5 Best of 2018: Pediatrics Viewpoints

William T. Basco, Jr, MD, MS


January 11, 2019

In This Article

Asthma Exacerbations and Steroids

Guidelines suggest use of systemic steroids for pediatric asthma exacerbations.[4] The traditional approach is a 5-day course of oral prednisone or prednisolone, but recent studies have demonstrated that dexamethasone has better acceptability to patients and thereby might represent a better option, particularly for young children.[5]

A study published late in 2017[6] sought to determine whether two doses of dexamethasone were as effective as a 5-day course of prednisolone/prednisone in the management of asthma exacerbations in children. The 590 children in the trial were aged 12 months to 14 years, seen in one ED, and had active asthma symptoms at enrollment; those with severe exacerbations were excluded. Virtually all (95%) of the children in each group completed the trial.

Study children were treated by protocol on presentation, generally receiving two or three beta agonist treatments within the first 60 minutes as well as supplemental treatments with ipratropium bromide. Children with oxygen saturations less than 93% were given supplemental oxygen. Children assigned to dexamethasone received an oral dose of 0.6 mg/kg (maximum dose, 12 mg) at enrollment as well as a second dose at 24 hours. Patients assigned to the prednisone/prednisolone group received 1.5 mg/kg in the ED followed by 1 mg/kg daily, divided into two doses on days 2-5. The research team members contacted the families by phone on day 7 and day 15 to determine outcomes.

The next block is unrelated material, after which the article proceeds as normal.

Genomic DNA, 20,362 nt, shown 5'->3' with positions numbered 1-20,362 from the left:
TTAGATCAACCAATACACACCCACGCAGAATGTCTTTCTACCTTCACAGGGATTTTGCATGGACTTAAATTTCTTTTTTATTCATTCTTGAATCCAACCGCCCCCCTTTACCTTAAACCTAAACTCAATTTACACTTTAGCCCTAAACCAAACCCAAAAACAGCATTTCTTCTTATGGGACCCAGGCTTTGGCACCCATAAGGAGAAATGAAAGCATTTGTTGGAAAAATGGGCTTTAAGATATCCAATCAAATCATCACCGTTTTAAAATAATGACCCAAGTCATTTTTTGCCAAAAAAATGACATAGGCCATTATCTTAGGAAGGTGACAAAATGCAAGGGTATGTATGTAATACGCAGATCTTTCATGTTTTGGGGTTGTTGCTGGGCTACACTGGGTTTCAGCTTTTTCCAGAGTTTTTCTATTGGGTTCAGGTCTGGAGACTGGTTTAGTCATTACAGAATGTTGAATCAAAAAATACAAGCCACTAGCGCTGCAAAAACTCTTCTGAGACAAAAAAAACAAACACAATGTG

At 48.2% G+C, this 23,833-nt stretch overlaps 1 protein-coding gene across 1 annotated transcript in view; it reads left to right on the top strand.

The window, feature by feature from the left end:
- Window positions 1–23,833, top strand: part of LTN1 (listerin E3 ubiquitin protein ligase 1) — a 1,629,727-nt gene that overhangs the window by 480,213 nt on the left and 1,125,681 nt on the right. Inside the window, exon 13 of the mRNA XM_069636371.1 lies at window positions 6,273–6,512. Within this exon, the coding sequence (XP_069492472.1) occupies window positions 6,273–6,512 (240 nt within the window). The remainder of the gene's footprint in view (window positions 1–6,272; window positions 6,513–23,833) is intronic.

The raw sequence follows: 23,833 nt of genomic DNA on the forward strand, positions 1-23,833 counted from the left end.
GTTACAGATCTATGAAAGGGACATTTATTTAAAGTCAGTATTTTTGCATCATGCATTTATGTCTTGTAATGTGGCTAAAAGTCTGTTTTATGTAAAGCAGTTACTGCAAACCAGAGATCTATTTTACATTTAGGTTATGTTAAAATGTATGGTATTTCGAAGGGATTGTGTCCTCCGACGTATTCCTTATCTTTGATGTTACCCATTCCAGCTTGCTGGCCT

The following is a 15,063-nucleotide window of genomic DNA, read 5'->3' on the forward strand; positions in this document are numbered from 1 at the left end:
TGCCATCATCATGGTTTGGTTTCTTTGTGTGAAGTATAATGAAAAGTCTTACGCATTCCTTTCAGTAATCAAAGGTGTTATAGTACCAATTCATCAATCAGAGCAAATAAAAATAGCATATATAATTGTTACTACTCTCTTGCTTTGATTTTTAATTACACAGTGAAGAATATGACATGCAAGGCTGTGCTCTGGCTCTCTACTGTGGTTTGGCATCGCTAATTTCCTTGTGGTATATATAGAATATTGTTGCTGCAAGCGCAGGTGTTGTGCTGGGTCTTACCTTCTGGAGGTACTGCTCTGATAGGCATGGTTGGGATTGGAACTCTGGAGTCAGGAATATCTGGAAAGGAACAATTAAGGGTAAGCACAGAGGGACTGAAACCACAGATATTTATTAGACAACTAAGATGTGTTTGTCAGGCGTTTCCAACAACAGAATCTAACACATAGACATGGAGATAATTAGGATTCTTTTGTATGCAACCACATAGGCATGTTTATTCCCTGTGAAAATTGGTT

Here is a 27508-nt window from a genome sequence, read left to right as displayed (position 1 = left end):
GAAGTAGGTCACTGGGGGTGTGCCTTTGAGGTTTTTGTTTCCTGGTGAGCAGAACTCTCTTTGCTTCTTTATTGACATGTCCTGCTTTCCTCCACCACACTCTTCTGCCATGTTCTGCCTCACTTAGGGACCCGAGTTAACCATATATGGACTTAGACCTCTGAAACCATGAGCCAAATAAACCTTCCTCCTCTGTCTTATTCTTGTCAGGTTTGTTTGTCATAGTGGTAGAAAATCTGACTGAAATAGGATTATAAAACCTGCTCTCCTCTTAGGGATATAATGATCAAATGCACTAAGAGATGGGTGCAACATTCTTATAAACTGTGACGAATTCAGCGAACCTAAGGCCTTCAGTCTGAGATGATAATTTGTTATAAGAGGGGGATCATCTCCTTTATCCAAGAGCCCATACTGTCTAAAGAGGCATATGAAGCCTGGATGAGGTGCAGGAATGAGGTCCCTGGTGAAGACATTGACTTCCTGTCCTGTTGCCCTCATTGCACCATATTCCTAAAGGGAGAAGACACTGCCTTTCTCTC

There was no difference in the percentage of patients in each group who still experienced symptoms on day 7 (56.6% of the dexamethasone group and 58.3% of the prednisone/prednisolone group). There was also no difference in the percentage of children who received subsequent steroids (7.8% of the dexamethasone group compared with 6.2% of the prednisone/prednisolone group). Return visits occurred for 4.6% of the dexamethasone group and 3.2% of the prednisone/prednisolone group, a nonsignificant difference. Adherence was slightly better in the dexamethasone group (99.3% compared with 96% of the prednisone/prednisolone group). The investigators concluded that dexamethasone is a viable option for treating acute asthma exacerbation in children, and it performed as well as prednisone/prednisolone in this trial.


A randomized trial to answer this question was most welcome, and in general the findings were very similar to earlier research, suggesting that dexamethasone was a good alternative. However, now, just as in my original post, I feel compelled to caution that this study compared two doses of dexamethasone with 5 days of prednisone. These compelling data show that a two-dose course of dexamethasone appears to be a very attractive option for treating children and young teens with asthma exacerbations. A 2014 meta-analysis examined earlier studies comparing oral or intramuscular dexamethasone given in an ED with a 5-day course of prednisone. The studies varied in size and design but the meta-analysis authors concluded that one to two doses of dexamethasone was just as effective—with the bonus of less vomiting.


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